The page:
You need to contact the ALSA and the MDA in South Carolina for assistance. Also, here is the name of someone that will be very helpful if you are willing to call her (she is in North Carolina, but can help just the same):

Mary Beth Geise, RN
Resource Nurse Consultant
[email protected]

Whatever you do, don't allow her to continue being cared for by a team that seems to know nothing about ALS. I know it must be difficult living so far away.

Thank you for the information. Yes my Mother is in the hospital in South Carolina. No John Hopkins did not offer anything in the way of advise except to call hospice and make her very comfortable. Today I get a call from the hospital telling me that they are starting to reduce her time on the machine. I will start calling Mary Beth and the South Carolina chapter for assistance to see what our next step(s) should be.

Again thank you

I'm so sorry about your mother. It must be so difficult to be so far away from her and be trying to assist her and get information about steps to take from such a distance.
I don't know what part of South Carolina she's in, but here are the support group listings found on the ALS Association website for South Carolina:

The ALS Association South Carolina Chapter Patient & Family Services

"Our Chapter offers a full range of services to guide and assist you as you learn more about ALS. Here you will find pertinent information for patients, caregivers, family members, friends and healthcare workers. Our staff is here Monday through Friday to answer any questions you may have. Please don't hesitate to call or e-mail us for more information."

The ALS Association South Carolina Chapter Support Groups

Charleston ALS SG
Serving South East South Carolina Area
When: Third Monday, Every Month 6:00 7:30 PM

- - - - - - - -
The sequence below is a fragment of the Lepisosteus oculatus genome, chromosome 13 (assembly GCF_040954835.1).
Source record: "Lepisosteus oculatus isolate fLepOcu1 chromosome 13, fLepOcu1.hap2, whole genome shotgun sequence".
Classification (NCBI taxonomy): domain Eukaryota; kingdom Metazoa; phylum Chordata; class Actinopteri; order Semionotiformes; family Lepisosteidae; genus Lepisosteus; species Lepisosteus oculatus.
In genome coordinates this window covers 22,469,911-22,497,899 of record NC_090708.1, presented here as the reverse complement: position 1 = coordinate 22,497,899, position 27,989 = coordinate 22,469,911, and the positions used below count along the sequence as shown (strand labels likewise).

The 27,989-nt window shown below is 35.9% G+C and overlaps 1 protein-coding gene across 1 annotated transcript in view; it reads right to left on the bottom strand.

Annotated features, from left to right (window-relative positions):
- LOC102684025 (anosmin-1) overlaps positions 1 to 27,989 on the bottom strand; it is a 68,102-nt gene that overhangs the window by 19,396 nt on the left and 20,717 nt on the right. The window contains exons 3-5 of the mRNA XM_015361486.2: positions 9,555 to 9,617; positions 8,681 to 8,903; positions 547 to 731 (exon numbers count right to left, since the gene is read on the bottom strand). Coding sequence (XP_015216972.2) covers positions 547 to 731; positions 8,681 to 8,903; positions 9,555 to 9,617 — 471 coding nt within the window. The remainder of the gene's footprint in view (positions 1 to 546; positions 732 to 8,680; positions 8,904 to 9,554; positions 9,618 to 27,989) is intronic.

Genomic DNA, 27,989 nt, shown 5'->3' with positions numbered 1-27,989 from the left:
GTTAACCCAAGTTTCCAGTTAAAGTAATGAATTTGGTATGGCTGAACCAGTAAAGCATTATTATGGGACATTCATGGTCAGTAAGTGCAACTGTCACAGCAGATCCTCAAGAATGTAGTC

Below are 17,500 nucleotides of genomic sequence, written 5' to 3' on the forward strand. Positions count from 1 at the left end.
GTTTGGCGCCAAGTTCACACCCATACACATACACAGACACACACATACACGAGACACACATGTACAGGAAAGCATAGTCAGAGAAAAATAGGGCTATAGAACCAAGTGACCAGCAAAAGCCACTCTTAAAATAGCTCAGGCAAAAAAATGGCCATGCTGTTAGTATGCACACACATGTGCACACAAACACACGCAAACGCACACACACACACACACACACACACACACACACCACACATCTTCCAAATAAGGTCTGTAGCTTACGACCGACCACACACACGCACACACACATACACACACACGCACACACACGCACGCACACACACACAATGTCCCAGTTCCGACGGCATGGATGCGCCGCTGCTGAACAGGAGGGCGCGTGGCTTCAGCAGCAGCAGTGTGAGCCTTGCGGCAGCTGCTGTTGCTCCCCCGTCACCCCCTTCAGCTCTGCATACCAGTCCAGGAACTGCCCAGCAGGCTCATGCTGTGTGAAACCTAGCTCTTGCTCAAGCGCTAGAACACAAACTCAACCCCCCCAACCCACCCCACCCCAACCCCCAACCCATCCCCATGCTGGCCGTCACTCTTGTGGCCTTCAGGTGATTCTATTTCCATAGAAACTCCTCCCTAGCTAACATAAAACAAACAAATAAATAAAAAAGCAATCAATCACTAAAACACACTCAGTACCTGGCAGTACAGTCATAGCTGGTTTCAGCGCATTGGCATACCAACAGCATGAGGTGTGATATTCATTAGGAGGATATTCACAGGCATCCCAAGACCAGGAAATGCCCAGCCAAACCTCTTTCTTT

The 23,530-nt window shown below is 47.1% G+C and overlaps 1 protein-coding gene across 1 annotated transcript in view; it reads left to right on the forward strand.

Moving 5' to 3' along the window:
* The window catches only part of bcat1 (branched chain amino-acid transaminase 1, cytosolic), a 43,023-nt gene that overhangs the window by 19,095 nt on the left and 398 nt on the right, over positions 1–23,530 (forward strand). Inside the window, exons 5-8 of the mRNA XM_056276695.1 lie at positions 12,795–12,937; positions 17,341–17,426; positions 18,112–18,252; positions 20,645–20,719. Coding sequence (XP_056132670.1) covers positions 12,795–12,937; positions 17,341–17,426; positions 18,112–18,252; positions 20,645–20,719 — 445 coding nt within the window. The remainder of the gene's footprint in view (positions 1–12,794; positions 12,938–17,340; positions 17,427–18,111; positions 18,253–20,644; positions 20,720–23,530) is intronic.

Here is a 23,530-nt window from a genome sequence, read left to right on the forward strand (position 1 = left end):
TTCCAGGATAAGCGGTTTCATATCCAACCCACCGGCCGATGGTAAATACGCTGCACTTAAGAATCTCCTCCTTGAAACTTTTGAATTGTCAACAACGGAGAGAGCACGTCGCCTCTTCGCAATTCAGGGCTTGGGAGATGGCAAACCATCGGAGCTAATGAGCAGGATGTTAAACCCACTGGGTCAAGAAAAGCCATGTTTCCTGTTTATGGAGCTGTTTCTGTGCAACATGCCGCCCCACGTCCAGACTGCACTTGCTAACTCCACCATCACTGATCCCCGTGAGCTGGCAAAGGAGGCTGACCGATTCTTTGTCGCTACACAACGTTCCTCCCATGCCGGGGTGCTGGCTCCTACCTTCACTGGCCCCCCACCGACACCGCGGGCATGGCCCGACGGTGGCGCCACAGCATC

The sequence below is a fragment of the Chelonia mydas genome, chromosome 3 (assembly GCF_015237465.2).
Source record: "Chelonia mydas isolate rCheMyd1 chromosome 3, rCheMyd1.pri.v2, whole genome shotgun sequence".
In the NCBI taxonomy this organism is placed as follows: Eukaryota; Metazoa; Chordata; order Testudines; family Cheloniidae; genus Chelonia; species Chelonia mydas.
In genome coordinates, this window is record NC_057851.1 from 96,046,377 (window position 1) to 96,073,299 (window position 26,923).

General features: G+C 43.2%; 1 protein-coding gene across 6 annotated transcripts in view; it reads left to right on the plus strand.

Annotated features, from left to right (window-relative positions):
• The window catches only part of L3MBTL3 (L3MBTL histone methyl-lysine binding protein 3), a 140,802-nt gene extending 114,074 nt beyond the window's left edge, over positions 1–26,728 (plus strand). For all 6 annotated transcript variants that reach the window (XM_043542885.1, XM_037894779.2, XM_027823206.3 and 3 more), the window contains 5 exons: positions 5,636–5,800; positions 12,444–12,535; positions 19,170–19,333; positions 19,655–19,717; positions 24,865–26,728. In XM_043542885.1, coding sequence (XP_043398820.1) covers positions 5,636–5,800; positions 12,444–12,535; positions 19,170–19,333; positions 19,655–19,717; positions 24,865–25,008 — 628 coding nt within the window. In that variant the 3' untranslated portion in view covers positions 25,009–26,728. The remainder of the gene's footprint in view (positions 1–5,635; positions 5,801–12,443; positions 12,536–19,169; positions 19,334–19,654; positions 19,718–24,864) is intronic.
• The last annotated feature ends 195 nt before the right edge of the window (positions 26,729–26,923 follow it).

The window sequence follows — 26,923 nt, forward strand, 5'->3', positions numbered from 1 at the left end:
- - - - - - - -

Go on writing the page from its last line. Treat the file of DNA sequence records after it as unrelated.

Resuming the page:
Where: Mt. Pleasant Presbyterian Church
302 Hibben St.
Room S206
Contact: Chapter Office 866-439-5902
[email protected]

Columbia ALS SG
Serving the Midlands of South Carolina
When: Third Tuesday, Every Month 6:00 7:30 PM
Where: Columbia Oncology Associates
166 Stoneridge Dr.
Suite 100,
Columbia, SC 29210
Contact: Chapter Office 866-439-5902
[email protected]

Greenville, SC ALS SG
Serving Western South Carolina Area
When: 1st Monday, Every Month, 6:30pm
Where: Patewood Office Building, 255 Enterprise Drive
1st floor
Contact: Sherril Porterfield 864.455.4624
[email protected]

Myrtle Beach Area ALS SG
Serving North East South Carolina Area
When: 2nd Saturday, Every Month
Where: Socastee United Methodist Church
5575 Dick Pond Rd.
Fellowship Hall
Contact: Lynn Negley 843.650.6106
[email protected]

Maybe you can call or email the listed contacts for ideas on how to proceed.
All the best to you and your family in this difficult time.
Hi Wanda- I am glad you found us! I am hoping also that your Mom's quality of life may improve once she is being treated at a facility that knows about ALS and how to handle it. I heard they tell everybody about the short life expectancy but we've seen around here that people sometimes stay on longer, especially once they get the right equipment like pi-paps and tubes and such.